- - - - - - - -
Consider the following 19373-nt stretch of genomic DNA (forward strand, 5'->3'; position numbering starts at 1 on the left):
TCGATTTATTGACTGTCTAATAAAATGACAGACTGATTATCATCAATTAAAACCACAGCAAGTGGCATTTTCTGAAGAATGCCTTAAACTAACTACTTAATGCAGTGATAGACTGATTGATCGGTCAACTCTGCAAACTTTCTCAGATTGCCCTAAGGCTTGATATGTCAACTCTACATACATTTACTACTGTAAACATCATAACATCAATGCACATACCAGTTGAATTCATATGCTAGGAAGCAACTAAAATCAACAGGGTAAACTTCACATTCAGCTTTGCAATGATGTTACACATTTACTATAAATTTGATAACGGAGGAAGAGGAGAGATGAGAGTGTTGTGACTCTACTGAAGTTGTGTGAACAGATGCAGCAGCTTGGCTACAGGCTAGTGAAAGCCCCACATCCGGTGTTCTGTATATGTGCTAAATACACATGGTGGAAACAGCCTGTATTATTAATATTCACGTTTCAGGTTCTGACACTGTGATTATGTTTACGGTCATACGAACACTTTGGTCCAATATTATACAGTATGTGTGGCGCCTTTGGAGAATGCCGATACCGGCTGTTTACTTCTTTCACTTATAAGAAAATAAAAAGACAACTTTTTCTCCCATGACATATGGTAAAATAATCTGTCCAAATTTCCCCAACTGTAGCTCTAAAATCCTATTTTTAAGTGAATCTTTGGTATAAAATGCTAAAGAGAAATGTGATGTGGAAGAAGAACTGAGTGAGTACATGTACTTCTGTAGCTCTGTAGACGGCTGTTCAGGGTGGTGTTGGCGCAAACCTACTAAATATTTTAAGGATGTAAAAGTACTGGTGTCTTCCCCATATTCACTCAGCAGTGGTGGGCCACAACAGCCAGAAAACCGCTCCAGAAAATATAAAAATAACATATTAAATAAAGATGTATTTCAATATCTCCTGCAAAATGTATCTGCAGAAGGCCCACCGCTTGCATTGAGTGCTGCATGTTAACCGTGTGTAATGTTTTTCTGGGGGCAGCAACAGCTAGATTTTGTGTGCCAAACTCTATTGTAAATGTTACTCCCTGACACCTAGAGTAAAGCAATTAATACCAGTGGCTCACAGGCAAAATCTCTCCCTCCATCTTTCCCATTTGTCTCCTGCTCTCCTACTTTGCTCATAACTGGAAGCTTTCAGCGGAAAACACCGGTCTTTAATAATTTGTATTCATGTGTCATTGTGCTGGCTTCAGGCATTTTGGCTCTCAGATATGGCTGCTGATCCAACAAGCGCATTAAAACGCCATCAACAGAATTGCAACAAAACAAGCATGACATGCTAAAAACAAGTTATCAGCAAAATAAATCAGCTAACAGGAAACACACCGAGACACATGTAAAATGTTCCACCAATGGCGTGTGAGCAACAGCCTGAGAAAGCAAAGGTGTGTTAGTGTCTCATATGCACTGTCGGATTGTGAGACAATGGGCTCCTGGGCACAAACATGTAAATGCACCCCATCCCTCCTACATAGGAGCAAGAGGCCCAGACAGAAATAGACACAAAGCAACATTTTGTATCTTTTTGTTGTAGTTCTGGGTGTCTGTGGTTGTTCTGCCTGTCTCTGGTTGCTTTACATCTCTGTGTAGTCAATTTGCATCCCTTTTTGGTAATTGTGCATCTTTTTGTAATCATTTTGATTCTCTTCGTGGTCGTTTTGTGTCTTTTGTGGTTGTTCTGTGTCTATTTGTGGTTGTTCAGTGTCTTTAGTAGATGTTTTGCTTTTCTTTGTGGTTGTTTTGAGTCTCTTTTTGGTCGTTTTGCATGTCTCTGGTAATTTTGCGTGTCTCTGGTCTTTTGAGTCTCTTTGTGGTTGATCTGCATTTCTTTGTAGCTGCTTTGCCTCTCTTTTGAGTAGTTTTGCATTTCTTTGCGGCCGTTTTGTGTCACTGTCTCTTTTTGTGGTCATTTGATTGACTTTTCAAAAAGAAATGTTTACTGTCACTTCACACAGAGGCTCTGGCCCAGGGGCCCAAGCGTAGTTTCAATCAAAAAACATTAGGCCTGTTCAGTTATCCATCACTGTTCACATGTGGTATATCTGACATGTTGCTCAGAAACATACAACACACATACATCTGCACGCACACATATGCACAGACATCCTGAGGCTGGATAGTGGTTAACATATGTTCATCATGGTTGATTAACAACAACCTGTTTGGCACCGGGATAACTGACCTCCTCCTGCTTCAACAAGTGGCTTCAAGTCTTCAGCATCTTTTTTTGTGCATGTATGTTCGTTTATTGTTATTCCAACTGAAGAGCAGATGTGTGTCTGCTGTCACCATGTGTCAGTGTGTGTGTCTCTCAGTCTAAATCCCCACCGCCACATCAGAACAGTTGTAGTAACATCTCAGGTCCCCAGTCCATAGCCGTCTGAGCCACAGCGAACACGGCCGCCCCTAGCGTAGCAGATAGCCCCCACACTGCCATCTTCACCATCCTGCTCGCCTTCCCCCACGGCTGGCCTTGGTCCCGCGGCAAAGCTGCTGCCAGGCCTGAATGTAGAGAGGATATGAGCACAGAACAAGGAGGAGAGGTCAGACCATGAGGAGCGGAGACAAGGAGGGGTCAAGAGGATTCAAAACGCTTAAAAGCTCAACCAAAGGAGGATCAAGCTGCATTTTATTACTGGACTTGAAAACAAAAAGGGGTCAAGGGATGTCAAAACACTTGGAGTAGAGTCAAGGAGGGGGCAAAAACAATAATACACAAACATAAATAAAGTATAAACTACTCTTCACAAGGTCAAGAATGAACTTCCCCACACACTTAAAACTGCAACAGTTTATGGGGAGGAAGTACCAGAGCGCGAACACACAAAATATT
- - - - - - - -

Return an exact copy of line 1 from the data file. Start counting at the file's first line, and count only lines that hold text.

Consider the following 19373-nt stretch of genomic DNA (forward strand, 5'->3'; position numbering starts at 1 on the left):